On Blueberry Bay, we often have residents with the most advanced dementia sit together in the living room and we play a CD of music that connects to their hearts. Often, it just looks like they are sleeping, sometimes they are. But other times as they sit there in their Broda chairs you can see the music doing it’s work in their hearts. The signs are subtle, sometimes if you watch their lips closely, they are mouthing the words of the song, or if you look closely a finger or a foot is tapping to the beat of the music. There is a connection, an important connection and I believe that the connection would even be more profound if the music came from the fingers of someone who had just greeted them and shook their hand and spoke to them about the music before the playing began.
There are few opportunities to play that are less anxiety generating that in a personal care home. Believe me; these folks appreciate any music that is played for them. There are no critics in the crowd; just people who are grateful that someone has come to help them pass a bit of time and to share themselves with them. And the commitment can be anything you are willing to make. You could come once a month, you could come mornings, afternoons or evenings, the opportunities is one of those wonderful one’s that you can make fit your time and your schedule. Not many of those around.
Last summer we had a health care aid that didn’t have a piano at home. So on her time off, she would sometimes come to Bethesda Place and practice her piano on our instrument. It wasn’t unusual to find a couple of residents sitting around the piano listening to her practice. She wasn’t performing; she was just playing, not really for the residents, but a blessing to them none the less. That is just how flexible this opportunity can be, just how easy it would be for your gift and your heart to be used to bless members of the Bethesda Place Community.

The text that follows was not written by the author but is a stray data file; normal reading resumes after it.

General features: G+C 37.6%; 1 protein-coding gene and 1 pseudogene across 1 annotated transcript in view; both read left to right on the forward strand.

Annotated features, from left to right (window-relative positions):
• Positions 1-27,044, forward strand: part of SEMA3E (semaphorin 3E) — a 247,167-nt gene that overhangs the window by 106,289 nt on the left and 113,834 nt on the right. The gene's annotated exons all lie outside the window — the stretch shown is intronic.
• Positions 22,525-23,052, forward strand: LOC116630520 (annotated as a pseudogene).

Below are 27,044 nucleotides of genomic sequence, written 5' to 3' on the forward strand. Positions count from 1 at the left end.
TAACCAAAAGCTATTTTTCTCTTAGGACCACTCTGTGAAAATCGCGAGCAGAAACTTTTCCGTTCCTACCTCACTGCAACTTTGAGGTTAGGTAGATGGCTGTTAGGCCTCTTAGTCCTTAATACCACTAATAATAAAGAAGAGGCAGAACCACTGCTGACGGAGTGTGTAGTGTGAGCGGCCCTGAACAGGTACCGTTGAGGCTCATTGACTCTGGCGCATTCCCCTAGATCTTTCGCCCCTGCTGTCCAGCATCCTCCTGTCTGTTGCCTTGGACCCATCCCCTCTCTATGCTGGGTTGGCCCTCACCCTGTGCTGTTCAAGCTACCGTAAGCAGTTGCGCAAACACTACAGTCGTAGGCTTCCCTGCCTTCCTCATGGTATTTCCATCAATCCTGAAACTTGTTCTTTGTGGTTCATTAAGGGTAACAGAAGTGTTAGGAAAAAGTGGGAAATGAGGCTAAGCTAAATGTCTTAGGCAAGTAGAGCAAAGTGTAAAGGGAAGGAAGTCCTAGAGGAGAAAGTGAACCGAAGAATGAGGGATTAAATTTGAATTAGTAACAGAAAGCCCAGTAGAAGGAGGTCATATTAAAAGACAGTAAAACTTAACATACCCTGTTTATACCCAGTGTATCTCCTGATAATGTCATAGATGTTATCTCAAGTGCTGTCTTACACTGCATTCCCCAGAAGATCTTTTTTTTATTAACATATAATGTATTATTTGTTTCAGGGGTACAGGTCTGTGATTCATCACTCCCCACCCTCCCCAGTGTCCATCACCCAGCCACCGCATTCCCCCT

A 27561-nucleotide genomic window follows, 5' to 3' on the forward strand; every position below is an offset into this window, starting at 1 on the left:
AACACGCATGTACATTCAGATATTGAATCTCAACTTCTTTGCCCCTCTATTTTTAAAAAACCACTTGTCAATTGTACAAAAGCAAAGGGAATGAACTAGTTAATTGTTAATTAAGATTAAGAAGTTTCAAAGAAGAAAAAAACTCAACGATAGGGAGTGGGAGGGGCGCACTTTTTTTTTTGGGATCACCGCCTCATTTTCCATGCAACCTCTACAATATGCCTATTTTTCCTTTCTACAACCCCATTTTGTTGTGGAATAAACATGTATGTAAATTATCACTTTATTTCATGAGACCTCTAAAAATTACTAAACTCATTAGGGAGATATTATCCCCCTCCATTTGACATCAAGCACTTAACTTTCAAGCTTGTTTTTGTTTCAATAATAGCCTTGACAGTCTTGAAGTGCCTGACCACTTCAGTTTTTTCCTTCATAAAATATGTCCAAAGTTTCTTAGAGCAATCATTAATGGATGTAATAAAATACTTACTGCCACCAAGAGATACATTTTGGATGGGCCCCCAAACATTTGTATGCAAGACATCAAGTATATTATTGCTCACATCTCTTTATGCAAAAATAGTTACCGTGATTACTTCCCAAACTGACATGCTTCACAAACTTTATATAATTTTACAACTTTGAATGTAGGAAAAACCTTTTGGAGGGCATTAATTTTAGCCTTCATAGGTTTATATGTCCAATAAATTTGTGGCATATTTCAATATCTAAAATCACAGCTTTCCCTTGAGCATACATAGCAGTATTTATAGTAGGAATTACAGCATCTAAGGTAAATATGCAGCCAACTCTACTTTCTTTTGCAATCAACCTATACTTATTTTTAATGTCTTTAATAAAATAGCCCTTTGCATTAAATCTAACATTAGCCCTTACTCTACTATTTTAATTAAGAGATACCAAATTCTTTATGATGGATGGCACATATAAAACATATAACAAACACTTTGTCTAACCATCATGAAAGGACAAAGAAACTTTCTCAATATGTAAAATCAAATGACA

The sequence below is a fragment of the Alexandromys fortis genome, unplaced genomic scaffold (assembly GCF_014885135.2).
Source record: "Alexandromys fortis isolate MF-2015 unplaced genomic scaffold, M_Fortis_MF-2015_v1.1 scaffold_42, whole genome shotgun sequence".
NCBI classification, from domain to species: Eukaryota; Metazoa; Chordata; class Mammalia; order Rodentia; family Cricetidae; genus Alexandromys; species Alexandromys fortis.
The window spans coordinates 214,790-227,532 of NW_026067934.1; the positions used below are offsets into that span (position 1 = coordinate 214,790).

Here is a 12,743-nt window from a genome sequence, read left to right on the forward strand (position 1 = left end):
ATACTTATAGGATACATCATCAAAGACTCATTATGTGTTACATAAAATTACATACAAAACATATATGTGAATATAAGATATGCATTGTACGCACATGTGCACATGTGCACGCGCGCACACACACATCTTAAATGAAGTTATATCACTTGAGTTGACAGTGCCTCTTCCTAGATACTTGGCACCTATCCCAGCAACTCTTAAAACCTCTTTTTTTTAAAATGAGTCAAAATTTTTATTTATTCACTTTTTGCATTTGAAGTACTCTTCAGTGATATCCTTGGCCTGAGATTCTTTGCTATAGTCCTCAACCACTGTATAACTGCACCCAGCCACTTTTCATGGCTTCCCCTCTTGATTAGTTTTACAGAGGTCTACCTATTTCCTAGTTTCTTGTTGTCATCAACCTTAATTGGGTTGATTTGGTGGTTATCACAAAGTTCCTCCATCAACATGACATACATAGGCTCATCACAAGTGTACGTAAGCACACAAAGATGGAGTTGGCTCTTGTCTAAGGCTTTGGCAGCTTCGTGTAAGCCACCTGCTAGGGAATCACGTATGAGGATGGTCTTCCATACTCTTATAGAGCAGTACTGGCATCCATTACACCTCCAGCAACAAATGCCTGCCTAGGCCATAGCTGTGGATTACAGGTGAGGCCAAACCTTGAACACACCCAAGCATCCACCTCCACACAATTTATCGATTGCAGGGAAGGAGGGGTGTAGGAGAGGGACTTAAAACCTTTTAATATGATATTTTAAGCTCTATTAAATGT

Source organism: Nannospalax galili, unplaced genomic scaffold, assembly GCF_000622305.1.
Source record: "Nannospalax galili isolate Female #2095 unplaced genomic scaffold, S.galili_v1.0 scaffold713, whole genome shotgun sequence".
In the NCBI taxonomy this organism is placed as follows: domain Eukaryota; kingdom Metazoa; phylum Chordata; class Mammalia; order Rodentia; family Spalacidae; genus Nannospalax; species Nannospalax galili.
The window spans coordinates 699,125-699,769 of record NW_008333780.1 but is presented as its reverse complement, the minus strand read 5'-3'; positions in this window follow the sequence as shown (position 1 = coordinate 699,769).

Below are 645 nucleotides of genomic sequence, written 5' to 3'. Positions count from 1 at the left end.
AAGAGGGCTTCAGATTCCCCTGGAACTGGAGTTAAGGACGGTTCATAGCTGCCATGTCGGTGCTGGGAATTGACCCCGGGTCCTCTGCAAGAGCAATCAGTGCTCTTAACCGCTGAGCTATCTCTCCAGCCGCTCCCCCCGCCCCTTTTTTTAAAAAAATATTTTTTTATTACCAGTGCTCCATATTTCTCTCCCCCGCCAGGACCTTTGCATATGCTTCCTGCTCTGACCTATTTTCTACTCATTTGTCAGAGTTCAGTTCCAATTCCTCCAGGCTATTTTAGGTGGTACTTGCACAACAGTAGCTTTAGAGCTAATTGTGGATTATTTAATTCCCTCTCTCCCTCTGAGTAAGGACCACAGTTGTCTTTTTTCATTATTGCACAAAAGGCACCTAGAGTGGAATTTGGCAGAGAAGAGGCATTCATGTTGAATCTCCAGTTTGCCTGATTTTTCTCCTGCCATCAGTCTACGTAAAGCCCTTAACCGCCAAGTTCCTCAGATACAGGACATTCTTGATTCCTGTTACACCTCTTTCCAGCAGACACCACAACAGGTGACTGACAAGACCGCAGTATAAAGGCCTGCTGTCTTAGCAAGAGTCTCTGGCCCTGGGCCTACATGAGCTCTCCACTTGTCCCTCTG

So what do you think? Are you one of those closet musicians, maybe you used to play the organ for the church you attend, but the church has gotten rid of the organ for a set of drums and a couple of guitars. Maybe you are just learning, but you would like your practices to be more than just mindlessly going back over the same tunes time and time again. Maybe you play as a means of ministering to your own heart; maybe it is the thing that quiets the turmoil of your soul. Would you consider using that same gift to help others in the same way?
Or maybe you know someone who might find just this kind of opportunity one that they would enjoy. Cut the article out and pass it along, who knows? But being a music lover myself and knowing the way music touches my heart like nothing else, maybe something in this opportunity will move you. If it does – let me know, the opportunity awaits!
“The comments expressed here are those of the author and do not necessarily represent those of the Southern Health/Santé-Sud Regional Health Authority or the Directors”.